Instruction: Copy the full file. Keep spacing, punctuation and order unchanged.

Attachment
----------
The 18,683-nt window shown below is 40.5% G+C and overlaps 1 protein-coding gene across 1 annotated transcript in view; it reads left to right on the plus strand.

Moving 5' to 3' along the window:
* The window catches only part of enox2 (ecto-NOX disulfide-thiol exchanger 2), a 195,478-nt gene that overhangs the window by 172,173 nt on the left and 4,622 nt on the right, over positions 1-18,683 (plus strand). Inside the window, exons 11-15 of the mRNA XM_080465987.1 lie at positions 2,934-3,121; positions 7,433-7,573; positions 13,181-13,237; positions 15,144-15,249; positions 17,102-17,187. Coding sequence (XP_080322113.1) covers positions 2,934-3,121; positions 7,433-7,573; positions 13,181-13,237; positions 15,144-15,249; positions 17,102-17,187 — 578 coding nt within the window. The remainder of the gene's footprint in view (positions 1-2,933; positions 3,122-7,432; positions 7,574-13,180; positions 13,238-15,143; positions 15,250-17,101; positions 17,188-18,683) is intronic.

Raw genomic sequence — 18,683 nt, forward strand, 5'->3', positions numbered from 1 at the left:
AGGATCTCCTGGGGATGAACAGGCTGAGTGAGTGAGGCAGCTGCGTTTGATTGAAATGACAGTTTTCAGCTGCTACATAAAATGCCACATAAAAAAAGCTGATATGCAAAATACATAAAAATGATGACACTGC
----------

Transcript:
The 18,683-nt window shown below is 40.5% G+C and overlaps 1 protein-coding gene across 1 annotated transcript in view; it reads left to right on the plus strand.

Moving 5' to 3' along the window:
* The window catches only part of enox2 (ecto-NOX disulfide-thiol exchanger 2), a 195,478-nt gene that overhangs the window by 172,173 nt on the left and 4,622 nt on the right, over positions 1-18,683 (plus strand). Inside the window, exons 11-15 of the mRNA XM_080465987.1 lie at positions 2,934-3,121; positions 7,433-7,573; positions 13,181-13,237; positions 15,144-15,249; positions 17,102-17,187. Coding sequence (XP_080322113.1) covers positions 2,934-3,121; positions 7,433-7,573; positions 13,181-13,237; positions 15,144-15,249; positions 17,102-17,187 — 578 coding nt within the window. The remainder of the gene's footprint in view (positions 1-2,933; positions 3,122-7,432; positions 7,574-13,180; positions 13,238-15,143; positions 15,250-17,101; positions 17,188-18,683) is intronic.

Raw genomic sequence — 18,683 nt, forward strand, 5'->3', positions numbered from 1 at the left:
AGGATCTCCTGGGGATGAACAGGCTGAGTGAGTGAGGCAGCTGCGTTTGATTGAAATGACAGTTTTCAGCTGCTACATAAAATGCCACATAAAAAAAGCTGATATGCAAAATACATAAAAATGATGACACTGC